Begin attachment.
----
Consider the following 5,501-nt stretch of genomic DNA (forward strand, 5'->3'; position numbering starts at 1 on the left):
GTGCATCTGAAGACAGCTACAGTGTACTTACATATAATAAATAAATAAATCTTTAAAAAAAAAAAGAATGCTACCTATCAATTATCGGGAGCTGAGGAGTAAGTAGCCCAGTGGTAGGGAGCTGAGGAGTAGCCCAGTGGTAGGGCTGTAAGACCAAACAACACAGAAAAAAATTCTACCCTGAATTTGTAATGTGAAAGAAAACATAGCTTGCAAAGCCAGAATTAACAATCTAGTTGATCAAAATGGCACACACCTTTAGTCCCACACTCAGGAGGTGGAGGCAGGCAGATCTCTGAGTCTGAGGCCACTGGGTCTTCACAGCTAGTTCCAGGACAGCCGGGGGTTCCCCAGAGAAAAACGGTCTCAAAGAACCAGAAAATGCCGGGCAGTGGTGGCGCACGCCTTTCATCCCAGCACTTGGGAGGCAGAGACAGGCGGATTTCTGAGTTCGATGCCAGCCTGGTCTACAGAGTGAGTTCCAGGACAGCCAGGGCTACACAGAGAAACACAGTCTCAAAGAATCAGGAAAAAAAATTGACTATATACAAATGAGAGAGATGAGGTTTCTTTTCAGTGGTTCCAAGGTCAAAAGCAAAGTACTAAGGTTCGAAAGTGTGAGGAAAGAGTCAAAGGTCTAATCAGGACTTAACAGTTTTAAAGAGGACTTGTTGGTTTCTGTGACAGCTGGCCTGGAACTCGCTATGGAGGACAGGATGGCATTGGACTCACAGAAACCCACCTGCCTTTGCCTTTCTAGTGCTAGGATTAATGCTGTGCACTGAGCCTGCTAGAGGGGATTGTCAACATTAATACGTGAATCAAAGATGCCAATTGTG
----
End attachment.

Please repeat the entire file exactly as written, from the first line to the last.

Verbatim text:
Consider the following 5,501-nt stretch of genomic DNA (forward strand, 5'->3'; position numbering starts at 1 on the left):
GTGCATCTGAAGACAGCTACAGTGTACTTACATATAATAAATAAATAAATCTTTAAAAAAAAAAAGAATGCTACCTATCAATTATCGGGAGCTGAGGAGTAAGTAGCCCAGTGGTAGGGAGCTGAGGAGTAGCCCAGTGGTAGGGCTGTAAGACCAAACAACACAGAAAAAAATTCTACCCTGAATTTGTAATGTGAAAGAAAACATAGCTTGCAAAGCCAGAATTAACAATCTAGTTGATCAAAATGGCACACACCTTTAGTCCCACACTCAGGAGGTGGAGGCAGGCAGATCTCTGAGTCTGAGGCCACTGGGTCTTCACAGCTAGTTCCAGGACAGCCGGGGGTTCCCCAGAGAAAAACGGTCTCAAAGAACCAGAAAATGCCGGGCAGTGGTGGCGCACGCCTTTCATCCCAGCACTTGGGAGGCAGAGACAGGCGGATTTCTGAGTTCGATGCCAGCCTGGTCTACAGAGTGAGTTCCAGGACAGCCAGGGCTACACAGAGAAACACAGTCTCAAAGAATCAGGAAAAAAAATTGACTATATACAAATGAGAGAGATGAGGTTTCTTTTCAGTGGTTCCAAGGTCAAAAGCAAAGTACTAAGGTTCGAAAGTGTGAGGAAAGAGTCAAAGGTCTAATCAGGACTTAACAGTTTTAAAGAGGACTTGTTGGTTTCTGTGACAGCTGGCCTGGAACTCGCTATGGAGGACAGGATGGCATTGGACTCACAGAAACCCACCTGCCTTTGCCTTTCTAGTGCTAGGATTAATGCTGTGCACTGAGCCTGCTAGAGGGGATTGTCAACATTAATACGTGAATCAAAGATGCCAATTGTG